Confronting Sexual Abuse Could Lead to Financial Reparation
Survivors of sexual abuse often incur financial losses as a result of the abuse. By filing a civil lawsuit, survivors can seek to have their personal damages covered by the defendant. Settlements in sexual abuse cases may include reparations for:
- treatment of any related medical conditions—physical or mental
- loss of wages and productivity—past, present, and future
- pain and suffering
An experienced attorney will be able to help you determine exactly how to measure harm in your sexual abuse case. Over the course of a lifetime, it has been proven that sexual abuse costs the average victim more than $200,000—which includes healthcare, criminal justice costs, productivity losses, child welfare, and special education.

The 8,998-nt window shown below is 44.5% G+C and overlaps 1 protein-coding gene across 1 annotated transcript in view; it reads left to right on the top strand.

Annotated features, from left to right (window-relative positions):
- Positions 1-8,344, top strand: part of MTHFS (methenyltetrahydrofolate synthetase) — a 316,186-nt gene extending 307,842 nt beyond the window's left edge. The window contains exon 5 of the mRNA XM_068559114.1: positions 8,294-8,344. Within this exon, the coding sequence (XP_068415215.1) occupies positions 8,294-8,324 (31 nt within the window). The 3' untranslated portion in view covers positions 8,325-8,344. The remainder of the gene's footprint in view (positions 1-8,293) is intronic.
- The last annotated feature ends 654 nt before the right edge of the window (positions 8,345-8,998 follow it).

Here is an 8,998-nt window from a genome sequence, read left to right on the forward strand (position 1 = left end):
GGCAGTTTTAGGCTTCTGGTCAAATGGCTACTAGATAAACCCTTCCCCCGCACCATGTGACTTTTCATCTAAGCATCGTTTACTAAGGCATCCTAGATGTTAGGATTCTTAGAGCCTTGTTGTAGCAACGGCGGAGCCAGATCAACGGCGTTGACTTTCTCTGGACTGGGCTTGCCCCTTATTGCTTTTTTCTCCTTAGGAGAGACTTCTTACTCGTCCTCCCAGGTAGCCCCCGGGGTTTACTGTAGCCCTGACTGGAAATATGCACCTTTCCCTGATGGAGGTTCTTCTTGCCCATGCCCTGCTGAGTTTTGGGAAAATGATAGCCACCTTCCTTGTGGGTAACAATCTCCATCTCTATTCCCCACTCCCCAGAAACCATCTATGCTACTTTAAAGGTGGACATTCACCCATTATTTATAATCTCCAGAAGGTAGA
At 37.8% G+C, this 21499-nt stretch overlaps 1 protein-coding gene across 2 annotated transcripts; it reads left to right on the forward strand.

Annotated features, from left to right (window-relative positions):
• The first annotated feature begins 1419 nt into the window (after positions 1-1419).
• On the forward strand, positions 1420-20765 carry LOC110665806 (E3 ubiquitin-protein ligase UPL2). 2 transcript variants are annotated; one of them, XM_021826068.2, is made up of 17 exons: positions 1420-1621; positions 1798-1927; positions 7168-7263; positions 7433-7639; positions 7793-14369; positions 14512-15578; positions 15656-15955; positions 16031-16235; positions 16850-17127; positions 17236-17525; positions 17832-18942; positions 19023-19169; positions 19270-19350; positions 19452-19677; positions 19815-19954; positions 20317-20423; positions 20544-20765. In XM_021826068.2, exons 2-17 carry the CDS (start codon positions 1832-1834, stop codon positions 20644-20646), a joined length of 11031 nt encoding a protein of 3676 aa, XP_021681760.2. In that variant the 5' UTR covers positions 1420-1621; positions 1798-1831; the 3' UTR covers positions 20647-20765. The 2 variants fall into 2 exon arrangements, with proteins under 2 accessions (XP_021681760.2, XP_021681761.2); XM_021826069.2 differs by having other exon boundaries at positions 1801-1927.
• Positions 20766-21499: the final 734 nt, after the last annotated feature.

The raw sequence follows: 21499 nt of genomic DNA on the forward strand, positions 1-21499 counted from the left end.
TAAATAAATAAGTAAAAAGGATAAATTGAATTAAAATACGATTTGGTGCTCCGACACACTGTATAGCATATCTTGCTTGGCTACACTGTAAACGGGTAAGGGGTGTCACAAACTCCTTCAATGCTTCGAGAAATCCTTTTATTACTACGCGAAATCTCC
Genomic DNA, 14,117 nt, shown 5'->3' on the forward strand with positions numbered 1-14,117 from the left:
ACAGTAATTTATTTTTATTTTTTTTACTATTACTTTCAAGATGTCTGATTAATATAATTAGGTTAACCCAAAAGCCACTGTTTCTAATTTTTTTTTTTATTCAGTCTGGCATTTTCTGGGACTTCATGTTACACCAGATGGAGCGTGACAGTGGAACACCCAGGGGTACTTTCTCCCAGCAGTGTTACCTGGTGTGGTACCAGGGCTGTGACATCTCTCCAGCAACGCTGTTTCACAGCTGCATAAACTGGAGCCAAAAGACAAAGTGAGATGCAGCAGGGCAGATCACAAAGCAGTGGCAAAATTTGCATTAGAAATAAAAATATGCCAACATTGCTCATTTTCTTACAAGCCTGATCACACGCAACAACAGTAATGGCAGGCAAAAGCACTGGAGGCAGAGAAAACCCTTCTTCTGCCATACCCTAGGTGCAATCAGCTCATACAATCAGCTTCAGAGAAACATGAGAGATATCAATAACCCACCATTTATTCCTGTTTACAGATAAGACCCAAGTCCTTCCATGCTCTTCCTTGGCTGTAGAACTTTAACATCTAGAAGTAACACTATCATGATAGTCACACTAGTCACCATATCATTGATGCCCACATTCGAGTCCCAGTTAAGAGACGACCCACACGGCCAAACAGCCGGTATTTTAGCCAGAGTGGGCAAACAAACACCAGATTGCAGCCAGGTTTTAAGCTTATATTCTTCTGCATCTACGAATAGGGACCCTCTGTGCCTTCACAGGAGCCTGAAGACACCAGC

An analysis of Truth Project participants uncovered that 85% of sexual abuse victims suffered from mental health problems later in life—most commonly depression, anxiety, and PTSD. Half of the survivors struggled with completing higher education or maintaining a job. Four in 10 had difficulties with relationships—whether it was an avoidance of intimacy or having multiple sexual partners with an inability to commit. Some sexual abuse survivors from the study had trouble eating or sleeping, while others were dependent on drugs and alcohol.
The financial reparations you may gain through civil court can’t undo what has happened, but they can help you regain control in life by freeing you from financial concerns and providing funds for seeking treatment.